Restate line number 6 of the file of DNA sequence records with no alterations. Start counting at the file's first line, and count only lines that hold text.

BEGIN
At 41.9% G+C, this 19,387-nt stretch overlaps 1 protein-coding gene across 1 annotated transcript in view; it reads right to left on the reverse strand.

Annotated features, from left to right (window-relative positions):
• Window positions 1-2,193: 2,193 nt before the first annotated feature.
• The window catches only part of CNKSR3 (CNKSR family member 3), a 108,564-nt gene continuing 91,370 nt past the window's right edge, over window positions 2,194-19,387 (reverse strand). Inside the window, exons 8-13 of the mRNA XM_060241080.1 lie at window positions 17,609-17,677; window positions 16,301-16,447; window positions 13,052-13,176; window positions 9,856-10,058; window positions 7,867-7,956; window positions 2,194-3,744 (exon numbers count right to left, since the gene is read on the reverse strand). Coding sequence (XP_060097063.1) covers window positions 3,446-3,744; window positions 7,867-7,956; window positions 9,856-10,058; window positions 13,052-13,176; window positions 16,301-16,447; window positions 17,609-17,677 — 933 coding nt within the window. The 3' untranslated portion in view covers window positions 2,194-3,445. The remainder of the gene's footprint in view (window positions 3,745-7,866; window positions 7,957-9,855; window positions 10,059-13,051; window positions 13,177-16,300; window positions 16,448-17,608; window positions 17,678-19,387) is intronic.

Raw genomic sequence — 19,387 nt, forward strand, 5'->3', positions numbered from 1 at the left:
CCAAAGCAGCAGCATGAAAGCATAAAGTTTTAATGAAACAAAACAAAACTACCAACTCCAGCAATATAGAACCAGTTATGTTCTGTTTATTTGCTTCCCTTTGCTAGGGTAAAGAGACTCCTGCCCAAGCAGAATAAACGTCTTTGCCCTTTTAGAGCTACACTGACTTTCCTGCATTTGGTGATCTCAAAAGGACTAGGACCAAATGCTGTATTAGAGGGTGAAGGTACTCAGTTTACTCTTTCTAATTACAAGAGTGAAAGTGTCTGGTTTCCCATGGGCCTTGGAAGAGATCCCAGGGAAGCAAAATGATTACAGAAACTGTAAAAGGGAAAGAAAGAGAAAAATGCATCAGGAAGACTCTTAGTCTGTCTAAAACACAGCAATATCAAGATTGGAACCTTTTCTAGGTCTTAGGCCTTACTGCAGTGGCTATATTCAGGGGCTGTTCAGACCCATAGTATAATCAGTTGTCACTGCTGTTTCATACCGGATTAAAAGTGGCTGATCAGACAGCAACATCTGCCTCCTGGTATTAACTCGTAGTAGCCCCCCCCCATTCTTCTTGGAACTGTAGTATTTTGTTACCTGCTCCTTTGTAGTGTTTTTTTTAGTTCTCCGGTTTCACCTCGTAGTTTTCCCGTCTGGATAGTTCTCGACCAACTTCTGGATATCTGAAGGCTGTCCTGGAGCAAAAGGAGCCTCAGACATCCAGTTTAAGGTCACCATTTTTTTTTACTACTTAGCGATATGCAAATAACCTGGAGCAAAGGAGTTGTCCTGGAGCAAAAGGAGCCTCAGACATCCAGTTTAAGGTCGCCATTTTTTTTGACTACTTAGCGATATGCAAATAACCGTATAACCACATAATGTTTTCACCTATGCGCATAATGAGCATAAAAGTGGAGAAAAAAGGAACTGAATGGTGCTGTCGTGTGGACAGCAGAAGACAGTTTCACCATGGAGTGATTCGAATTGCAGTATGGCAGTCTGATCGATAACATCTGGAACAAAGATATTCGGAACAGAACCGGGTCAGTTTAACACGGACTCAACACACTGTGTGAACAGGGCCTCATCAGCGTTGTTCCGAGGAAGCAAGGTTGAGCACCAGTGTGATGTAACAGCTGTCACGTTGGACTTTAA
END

CCAAAGCAGCAGCATGAAAGCATAAAGTTTTAATGAAACAAAACAAAACTACCAACTCCAGCAATATAGAACCAGTTATGTTCTGTTTATTTGCTTCCCTTTGCTAGGGTAAAGAGACTCCTGCCCAAGCAGAATAAACGTCTTTGCCCTTTTAGAGCTACACTGACTTTCCTGCATTTGGTGATCTCAAAAGGACTAGGACCAAATGCTGTATTAGAGGGTGAAGGTACTCAGTTTACTCTTTCTAATTACAAGAGTGAAAGTGTCTGGTTTCCCATGGGCCTTGGAAGAGATCCCAGGGAAGCAAAATGATTACAGAAACTGTAAAAGGGAAAGAAAGAGAAAAATGCATCAGGAAGACTCTTAGTCTGTCTAAAACACAGCAATATCAAGATTGGAACCTTTTCTAGGTCTTAGGCCTTACTGCAGTGGCTATATTCAGGGGCTGTTCAGACCCATAGTATAATCAGTTGTCACTGCTGTTTCATACCGGATTAAAAGTGGCTGATCAGACAGCAACATCTGCCTCCTGGTATTAACTCGTAGTAGCCCCCCCCCATTCTTCTTGGAACTGTAGTATTTTGTTACCTGCTCCTTTGTAGTGTTTTTTTTAGTTCTCCGGTTTCACCTCGTAGTTTTCCCGTCTGGATAGTTCTCGACCAACTTCTGGATATCTGAAGGCTGTCCTGGAGCAAAAGGAGCCTCAGACATCCAGTTTAAGGTCACCATTTTTTTTTACTACTTAGCGATATGCAAATAACCTGGAGCAAAGGAGTTGTCCTGGAGCAAAAGGAGCCTCAGACATCCAGTTTAAGGTCGCCATTTTTTTTGACTACTTAGCGATATGCAAATAACCGTATAACCACATAATGTTTTCACCTATGCGCATAATGAGCATAAAAGTGGAGAAAAAAGGAACTGAATGGTGCTGTCGTGTGGACAGCAGAAGACAGTTTCACCATGGAGTGATTCGAATTGCAGTATGGCAGTCTGATCGATAACATCTGGAACAAAGATATTCGGAACAGAACCGGGTCAGTTTAACACGGACTCAACACACTGTGTGAACAGGGCCTCATCAGCGTTGTTCCGAGGAAGCAAGGTTGAGCACCAGTGTGATGTAACAGCTGTCACGTTGGACTTTAA